Blues Round-up: October 2012

Henry Yates on new releases from Ian Siegal & The Mississippi Mudbloods, Gwyn Ashton, Blue To Brown, Muddy Waters and Simon McBride

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Ian Siegal & The Mississippi Mudbloods: Candy Store Kid

Last year, Ian Siegal risked embarrassment and sunburn with The Skinny, a hook-up with the hill musicians of Coldwater, Mississippi, on their own hallowed turf. He held his own, and, logically enough, for Candy Store Kid, the 42-year-old returns for a second crack of the whip. Here Siegal kicks back seamlessly into the skinny groove to preside over a second batch of classics. It kicks off with the fruity Duke Bardwell ballad Bayou Country, reminding us of the thrill of the roughneck Siegal voicebox, before Loose Cannon sets off on its chippy strut. The bone-rattling I Am The Train truly sounds like a freight-hopped locomotive, while the backyard vibe of Kingfish shows Siegal is just as visceral when tickling a slide guitar to sparse accompaniment. By the time the wah-powered groove of Hard Pressed (What Da Fuzz?) plays out, you sense that Mississippi has a new adopted son and Britain a national treasure. Success tastes sweet. (810)

Gwyn Ashton: Radiogram

The Aussie guitarist revoked the initial promo of Radiogram, citing production niggles. In vindication, his second stab is hairier-chested and pleasantly torn and frayed. A strong set of songs, it peaks on the speaker-ripping cover of Willie Dixon’s I Just Wanna Make Love To You, and dips slightly with the casual casualness of seven-minute Roy Buchanan tribute Bluz For Roy. (710)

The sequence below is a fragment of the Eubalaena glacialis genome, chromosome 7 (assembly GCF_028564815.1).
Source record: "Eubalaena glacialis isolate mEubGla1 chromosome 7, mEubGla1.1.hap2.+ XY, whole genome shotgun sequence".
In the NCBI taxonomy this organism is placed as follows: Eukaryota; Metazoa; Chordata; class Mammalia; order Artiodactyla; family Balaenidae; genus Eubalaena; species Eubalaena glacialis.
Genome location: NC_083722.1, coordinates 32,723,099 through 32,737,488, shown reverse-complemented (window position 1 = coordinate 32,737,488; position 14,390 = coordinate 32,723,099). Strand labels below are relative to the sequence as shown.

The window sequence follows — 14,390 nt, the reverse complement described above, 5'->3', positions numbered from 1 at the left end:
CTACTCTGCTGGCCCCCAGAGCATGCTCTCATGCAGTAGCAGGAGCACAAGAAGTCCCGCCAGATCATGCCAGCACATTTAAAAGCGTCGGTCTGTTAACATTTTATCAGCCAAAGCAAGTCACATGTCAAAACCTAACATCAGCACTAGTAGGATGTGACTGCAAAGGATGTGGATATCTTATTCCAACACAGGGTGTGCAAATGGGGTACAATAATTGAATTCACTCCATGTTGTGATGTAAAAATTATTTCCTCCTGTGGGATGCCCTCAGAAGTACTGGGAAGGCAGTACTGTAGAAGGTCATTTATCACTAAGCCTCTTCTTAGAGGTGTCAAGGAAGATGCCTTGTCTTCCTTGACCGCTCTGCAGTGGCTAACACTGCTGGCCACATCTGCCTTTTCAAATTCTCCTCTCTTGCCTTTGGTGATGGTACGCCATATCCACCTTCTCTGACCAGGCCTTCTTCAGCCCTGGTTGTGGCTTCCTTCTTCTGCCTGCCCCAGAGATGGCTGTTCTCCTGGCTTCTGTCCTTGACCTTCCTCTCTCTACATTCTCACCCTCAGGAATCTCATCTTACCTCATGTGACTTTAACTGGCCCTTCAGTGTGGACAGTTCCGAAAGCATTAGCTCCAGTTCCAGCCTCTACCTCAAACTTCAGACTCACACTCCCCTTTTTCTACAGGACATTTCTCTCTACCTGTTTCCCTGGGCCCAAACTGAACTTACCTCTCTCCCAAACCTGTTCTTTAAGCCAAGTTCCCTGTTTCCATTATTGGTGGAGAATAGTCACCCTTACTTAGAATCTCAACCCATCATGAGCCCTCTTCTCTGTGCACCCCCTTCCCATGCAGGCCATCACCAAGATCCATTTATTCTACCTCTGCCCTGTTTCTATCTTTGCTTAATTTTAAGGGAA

Blue To Brown: Blue To Brown

There remains something disconcertingly cosy about father-and-son bands, but Blue To Brown prove a convincing family unit, with guitarist Dom Brown – while presumably not quitting his day job with Duran Duran – showing an instinctive, stinging blues touch on Blue Boy, and vocalist Rob Brown delivering some strong melodies in the craggy croak of a 40-a-day Barry White. (610)

Muddy Waters: Screamin’ And Cryin’ The Blues

The oft-trotted-out line is that Waters was adrift in the 70s until Hard Again relocated his mojo (with a little help from Johnny Winter). True in the studio, perhaps, but these live cuts from Warsaw in 1976 are anything but a death-rattle, finding the veteran easing through Goin’ Down Slow and rocking the house on Caladonia. Hardly ground breaking, but still enjoyable. (610)

Simon McBride: Crossing The Line

The chops remain stellar, but you suspect that at 33, Guitarist magazine’s former shred-off champion would rather we focus on Crossing The Line’s evolving songwriting. It’s cracking stuff, with McBride taking swipes at fat-cat culture on Lead Us Away, rebooting Dazed And Confused on the stabs of Starve This Fever and rattling teeth on Go Down Gamblin’. Not just for guitar shop employees, then. (710)